The role of the microbiome for human health: from basic science to clinical applications.
Mohajeri MH, Brummer RJM, Rastall RA, Weersma RK, Harmsen HJM, Faas M, Eggersdorfer M
Eur J Nutr. May 2018. doi: 10.1007/s00394-018-1703-4
COMMENT: The role of the human gut microbiota in health and disease is beginning to be understood.
This review summarize the key conclusions of the 2017 annual symposium organized by the University Medical Center Groningen in The Netherlands focused on the role of the gut microbiome in human health and disease. Experts from academia and industry examined interactions of prebiotics, probiotics, or vitamins with the gut microbiome in health and disease, the development of the microbiome in early-life and the role of the microbiome on the gut–brain axis.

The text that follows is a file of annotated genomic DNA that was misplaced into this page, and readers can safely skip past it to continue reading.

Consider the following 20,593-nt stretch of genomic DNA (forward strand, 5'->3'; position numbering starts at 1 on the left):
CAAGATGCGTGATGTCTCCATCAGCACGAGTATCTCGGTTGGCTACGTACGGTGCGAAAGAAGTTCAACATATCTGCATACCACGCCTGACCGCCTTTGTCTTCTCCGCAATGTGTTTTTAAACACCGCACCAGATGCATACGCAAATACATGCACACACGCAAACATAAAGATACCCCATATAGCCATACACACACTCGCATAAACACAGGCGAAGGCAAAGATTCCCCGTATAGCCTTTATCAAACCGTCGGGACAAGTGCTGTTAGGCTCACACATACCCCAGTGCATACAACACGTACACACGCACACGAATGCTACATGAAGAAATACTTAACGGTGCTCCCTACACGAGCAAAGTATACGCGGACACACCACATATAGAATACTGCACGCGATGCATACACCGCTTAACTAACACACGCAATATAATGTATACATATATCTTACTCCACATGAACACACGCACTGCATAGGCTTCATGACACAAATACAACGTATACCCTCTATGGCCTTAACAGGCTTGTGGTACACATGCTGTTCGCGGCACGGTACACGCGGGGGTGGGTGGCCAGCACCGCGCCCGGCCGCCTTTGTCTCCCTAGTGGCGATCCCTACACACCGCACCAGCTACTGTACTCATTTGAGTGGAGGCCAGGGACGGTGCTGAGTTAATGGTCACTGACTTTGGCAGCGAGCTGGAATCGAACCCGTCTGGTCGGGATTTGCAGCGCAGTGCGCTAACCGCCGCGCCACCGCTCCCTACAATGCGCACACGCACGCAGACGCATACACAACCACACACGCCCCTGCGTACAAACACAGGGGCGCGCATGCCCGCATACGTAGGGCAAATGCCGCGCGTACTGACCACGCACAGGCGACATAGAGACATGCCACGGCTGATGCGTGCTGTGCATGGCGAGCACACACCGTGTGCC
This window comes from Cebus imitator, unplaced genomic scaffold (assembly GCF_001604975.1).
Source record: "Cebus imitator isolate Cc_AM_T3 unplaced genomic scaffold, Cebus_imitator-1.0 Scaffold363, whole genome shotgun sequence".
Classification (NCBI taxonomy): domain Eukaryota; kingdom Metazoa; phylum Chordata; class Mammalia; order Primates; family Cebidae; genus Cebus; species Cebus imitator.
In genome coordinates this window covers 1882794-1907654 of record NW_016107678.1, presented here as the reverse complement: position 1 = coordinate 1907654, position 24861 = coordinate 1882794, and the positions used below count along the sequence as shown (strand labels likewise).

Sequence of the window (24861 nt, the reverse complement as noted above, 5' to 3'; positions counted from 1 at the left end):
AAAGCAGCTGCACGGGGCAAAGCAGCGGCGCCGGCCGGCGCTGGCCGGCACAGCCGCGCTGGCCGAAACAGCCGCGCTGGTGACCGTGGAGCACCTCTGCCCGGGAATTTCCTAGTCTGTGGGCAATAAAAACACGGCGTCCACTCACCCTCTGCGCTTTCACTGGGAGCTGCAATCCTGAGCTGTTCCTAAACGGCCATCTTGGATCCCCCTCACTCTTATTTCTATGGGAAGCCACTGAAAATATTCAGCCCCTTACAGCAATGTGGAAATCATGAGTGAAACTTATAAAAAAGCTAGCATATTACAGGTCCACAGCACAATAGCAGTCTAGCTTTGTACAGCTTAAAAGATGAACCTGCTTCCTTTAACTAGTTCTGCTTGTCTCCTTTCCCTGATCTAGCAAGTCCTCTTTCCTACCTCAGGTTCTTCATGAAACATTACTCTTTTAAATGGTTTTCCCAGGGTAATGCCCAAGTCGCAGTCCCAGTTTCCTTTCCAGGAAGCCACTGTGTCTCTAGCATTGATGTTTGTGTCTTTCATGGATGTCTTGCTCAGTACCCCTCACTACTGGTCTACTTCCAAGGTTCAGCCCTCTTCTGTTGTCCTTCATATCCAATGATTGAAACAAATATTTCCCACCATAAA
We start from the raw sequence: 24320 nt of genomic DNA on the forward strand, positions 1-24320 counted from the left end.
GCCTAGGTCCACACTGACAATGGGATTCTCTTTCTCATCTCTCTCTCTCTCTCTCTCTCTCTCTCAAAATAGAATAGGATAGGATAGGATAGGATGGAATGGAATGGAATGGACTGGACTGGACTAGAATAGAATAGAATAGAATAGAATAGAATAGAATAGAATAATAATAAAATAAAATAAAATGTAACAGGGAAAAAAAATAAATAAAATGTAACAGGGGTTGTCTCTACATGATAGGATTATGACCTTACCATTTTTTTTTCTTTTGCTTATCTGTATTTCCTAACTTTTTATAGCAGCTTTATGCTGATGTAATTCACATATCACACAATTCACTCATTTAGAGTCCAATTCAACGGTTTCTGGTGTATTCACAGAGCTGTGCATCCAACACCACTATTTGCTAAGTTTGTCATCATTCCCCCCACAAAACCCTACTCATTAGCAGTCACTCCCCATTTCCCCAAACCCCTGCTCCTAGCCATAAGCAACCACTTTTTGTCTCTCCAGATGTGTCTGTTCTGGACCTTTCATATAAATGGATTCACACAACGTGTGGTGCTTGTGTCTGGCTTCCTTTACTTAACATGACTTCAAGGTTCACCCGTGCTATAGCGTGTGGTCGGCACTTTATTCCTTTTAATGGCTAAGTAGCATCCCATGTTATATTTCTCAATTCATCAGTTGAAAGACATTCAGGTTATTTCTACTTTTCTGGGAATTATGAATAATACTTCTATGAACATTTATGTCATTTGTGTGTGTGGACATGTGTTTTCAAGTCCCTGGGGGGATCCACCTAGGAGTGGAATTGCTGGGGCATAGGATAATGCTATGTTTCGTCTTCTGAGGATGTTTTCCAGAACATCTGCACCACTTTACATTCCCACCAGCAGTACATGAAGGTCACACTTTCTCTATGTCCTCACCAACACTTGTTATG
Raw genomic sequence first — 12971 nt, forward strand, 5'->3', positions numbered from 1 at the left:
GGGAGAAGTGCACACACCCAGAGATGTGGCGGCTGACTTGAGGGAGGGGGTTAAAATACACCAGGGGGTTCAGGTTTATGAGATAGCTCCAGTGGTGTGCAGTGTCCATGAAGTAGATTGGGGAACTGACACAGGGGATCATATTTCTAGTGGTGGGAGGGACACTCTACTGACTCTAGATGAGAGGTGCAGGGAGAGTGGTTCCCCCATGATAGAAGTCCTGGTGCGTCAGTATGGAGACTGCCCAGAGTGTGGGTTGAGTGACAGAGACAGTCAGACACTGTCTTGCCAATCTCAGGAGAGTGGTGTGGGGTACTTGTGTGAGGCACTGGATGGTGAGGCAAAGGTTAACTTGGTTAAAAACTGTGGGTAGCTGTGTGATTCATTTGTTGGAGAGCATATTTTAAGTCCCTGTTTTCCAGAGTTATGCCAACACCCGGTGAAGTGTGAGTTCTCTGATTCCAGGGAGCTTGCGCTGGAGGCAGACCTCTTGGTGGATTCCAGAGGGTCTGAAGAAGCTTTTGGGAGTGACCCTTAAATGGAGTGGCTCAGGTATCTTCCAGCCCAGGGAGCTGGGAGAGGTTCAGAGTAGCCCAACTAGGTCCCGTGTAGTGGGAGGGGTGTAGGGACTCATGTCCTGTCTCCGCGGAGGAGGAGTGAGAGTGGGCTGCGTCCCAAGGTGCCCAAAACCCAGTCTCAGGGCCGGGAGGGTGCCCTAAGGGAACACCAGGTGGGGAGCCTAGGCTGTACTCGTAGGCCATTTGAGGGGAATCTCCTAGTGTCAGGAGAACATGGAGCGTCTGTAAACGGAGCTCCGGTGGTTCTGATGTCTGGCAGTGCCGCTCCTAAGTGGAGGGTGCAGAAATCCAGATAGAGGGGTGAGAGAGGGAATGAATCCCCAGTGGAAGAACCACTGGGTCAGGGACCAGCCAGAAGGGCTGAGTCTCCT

The gut microbiota changes dramatically during pregnancy and intrinsic factors (such as stress), in addition to extrinsic factors (such as diet, and drugs) influence the composition and activity of the gut microbiome throughout life. Microbial metabolites, e.g. short-chain fatty acids affect gut–brain signaling and the immune response. The gut microbiota has a regulatory role on anxiety, mood, cognition and pain which is exerted via the gut–brain axis.
According to authors opinion:
The gut microbiome affects virtually all aspects of human health, but the degree of scientific evidence, the models and technologies and the understanding of mechanisms of action vary considerably from one benefit area to the other. For a clinical practice to be broadly accepted, the mode of action, the therapeutic window, and potential side effects need to thoroughly be investigated.